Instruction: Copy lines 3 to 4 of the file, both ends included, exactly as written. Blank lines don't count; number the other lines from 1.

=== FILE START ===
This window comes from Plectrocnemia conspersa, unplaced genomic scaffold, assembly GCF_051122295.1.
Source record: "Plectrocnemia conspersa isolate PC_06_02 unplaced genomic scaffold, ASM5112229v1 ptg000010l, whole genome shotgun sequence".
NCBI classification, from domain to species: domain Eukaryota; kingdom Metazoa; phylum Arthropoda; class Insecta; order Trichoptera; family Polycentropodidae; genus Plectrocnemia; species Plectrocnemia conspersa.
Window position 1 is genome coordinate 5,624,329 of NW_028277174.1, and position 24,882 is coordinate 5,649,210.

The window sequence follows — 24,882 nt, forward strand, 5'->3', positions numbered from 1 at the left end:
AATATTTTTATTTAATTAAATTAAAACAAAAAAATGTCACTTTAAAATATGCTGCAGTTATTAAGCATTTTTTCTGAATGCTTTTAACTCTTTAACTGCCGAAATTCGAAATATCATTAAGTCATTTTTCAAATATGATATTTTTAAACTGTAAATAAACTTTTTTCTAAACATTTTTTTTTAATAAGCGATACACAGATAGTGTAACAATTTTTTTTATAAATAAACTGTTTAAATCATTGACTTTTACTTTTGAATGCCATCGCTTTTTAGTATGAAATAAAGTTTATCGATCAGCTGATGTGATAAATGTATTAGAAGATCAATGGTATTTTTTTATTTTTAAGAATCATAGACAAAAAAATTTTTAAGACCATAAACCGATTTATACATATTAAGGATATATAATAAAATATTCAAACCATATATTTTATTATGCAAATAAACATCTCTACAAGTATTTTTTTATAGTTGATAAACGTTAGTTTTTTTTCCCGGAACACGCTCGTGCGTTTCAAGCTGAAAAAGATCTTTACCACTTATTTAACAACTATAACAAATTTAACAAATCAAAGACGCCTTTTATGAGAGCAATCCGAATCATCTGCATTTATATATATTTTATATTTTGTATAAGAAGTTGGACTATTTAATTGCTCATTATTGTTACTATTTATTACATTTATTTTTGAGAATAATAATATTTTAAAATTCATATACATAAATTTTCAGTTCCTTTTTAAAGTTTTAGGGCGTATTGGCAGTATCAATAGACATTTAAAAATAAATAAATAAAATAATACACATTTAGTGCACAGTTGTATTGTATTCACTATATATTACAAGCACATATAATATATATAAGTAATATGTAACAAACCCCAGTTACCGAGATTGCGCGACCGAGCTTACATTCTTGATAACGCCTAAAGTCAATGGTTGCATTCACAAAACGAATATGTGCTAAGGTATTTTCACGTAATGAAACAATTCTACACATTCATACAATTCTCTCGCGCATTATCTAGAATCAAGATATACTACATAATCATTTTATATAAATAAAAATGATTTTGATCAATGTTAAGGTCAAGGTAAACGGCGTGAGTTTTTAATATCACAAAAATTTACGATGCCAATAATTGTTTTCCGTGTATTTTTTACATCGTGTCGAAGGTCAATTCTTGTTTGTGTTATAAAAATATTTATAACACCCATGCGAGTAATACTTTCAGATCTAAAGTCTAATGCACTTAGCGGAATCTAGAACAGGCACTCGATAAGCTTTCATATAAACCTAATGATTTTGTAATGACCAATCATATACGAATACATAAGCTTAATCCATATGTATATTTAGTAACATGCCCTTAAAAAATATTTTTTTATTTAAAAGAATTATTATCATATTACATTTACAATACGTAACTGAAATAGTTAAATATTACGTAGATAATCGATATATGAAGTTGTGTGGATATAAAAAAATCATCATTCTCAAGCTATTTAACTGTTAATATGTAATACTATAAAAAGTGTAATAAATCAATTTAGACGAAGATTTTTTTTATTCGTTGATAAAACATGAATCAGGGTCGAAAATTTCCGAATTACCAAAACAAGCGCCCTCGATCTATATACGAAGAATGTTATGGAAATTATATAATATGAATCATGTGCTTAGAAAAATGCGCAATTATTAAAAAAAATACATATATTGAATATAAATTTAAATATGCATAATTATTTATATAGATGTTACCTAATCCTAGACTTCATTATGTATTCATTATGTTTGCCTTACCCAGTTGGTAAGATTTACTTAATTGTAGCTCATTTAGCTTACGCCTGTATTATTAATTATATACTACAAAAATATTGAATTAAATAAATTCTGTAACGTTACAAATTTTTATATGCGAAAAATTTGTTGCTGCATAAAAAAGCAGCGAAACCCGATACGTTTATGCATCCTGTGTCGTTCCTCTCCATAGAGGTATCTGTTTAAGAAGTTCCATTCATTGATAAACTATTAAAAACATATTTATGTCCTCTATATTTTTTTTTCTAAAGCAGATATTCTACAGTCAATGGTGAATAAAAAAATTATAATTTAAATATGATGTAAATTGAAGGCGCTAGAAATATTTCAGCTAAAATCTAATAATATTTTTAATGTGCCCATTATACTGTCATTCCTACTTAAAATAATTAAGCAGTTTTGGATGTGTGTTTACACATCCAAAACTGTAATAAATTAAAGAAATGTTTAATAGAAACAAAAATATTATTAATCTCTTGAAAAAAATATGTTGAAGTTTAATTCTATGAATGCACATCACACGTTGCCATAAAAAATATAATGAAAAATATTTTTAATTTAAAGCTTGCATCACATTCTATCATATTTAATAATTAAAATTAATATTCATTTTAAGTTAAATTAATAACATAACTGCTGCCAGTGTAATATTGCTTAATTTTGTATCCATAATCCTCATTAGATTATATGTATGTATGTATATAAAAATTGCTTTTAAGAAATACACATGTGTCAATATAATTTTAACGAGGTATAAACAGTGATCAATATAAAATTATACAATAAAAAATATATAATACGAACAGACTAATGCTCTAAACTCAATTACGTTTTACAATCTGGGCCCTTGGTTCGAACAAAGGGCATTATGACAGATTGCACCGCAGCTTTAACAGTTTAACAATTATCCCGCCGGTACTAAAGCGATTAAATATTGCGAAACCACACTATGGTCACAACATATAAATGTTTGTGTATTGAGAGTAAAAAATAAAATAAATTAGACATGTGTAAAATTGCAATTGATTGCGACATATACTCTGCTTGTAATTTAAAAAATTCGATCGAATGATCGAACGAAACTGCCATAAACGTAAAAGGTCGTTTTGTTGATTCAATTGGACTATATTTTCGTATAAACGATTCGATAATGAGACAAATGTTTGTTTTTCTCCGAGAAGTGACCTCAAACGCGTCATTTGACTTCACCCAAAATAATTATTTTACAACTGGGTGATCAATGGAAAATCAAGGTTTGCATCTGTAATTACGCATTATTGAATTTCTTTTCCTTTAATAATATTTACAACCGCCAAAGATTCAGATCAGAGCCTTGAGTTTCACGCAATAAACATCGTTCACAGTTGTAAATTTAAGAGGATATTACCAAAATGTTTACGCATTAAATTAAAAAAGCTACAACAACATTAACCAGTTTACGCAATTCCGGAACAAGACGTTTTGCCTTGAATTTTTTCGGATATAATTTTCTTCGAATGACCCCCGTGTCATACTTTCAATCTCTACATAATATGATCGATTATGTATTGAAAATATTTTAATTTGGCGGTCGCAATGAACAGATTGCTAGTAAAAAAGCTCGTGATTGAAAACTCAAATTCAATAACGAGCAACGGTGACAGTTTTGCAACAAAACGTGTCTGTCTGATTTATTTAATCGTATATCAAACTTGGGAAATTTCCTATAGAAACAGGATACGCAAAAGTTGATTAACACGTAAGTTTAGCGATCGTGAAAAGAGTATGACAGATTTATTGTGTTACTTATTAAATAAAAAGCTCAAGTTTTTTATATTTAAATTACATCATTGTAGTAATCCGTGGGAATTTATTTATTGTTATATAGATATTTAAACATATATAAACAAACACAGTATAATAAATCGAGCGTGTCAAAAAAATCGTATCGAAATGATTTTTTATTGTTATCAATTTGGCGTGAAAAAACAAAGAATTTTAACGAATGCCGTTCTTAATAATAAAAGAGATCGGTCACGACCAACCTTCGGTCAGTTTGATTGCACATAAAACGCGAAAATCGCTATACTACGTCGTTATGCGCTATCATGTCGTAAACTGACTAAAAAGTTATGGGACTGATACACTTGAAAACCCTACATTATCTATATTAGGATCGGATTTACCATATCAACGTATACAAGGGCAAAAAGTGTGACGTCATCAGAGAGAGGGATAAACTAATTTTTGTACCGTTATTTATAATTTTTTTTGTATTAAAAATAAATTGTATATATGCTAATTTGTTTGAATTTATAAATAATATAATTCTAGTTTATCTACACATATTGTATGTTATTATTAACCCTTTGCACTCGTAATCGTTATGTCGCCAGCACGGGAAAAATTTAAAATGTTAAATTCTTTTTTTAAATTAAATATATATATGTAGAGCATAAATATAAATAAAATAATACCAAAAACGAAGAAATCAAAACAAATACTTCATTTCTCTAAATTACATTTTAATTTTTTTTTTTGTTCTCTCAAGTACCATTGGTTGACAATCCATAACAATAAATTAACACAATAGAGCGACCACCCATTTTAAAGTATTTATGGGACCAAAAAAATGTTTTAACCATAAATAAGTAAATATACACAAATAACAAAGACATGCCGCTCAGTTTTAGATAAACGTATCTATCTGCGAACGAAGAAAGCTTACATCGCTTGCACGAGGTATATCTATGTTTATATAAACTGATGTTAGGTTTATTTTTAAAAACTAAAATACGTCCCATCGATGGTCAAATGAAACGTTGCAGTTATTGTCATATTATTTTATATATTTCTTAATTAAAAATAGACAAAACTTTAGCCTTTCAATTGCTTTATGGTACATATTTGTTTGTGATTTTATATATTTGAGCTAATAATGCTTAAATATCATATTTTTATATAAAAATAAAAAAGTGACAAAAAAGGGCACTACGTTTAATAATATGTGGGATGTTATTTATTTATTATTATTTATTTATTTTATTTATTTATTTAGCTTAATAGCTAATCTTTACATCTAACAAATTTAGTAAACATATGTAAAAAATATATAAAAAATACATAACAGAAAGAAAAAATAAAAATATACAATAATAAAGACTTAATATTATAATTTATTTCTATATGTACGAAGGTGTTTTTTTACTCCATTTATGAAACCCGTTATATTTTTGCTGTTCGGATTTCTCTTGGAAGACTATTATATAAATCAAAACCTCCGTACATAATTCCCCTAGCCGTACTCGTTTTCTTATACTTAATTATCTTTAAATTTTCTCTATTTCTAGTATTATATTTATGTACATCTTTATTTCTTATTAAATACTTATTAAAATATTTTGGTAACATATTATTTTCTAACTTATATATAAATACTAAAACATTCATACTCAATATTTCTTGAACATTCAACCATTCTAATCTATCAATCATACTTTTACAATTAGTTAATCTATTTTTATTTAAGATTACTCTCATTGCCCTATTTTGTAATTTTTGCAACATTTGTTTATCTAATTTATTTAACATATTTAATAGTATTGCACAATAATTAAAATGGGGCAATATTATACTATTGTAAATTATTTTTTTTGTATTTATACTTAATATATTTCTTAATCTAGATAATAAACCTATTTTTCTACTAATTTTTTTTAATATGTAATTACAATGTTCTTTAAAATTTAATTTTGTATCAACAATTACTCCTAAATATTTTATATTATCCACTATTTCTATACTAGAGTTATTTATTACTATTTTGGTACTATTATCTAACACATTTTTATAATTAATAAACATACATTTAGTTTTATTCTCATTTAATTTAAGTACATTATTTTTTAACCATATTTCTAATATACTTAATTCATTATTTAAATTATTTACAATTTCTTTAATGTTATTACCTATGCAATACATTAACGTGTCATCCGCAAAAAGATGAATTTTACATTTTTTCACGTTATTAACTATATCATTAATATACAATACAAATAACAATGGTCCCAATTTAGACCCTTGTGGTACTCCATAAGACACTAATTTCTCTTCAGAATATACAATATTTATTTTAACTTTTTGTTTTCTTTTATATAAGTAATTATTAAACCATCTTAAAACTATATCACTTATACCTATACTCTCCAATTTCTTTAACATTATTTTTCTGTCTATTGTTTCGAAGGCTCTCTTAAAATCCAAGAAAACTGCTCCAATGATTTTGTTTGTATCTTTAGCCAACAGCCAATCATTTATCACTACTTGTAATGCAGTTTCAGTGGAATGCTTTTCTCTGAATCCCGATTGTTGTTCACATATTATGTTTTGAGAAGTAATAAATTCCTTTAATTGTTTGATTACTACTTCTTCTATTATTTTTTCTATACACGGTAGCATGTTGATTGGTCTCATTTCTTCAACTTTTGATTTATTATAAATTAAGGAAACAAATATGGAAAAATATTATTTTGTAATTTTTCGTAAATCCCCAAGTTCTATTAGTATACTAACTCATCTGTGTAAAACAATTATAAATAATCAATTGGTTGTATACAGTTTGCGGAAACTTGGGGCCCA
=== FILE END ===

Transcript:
NCBI classification, from domain to species: domain Eukaryota; kingdom Metazoa; phylum Arthropoda; class Insecta; order Trichoptera; family Polycentropodidae; genus Plectrocnemia; species Plectrocnemia conspersa.
Window position 1 is genome coordinate 5,624,329 of NW_028277174.1, and position 24,882 is coordinate 5,649,210.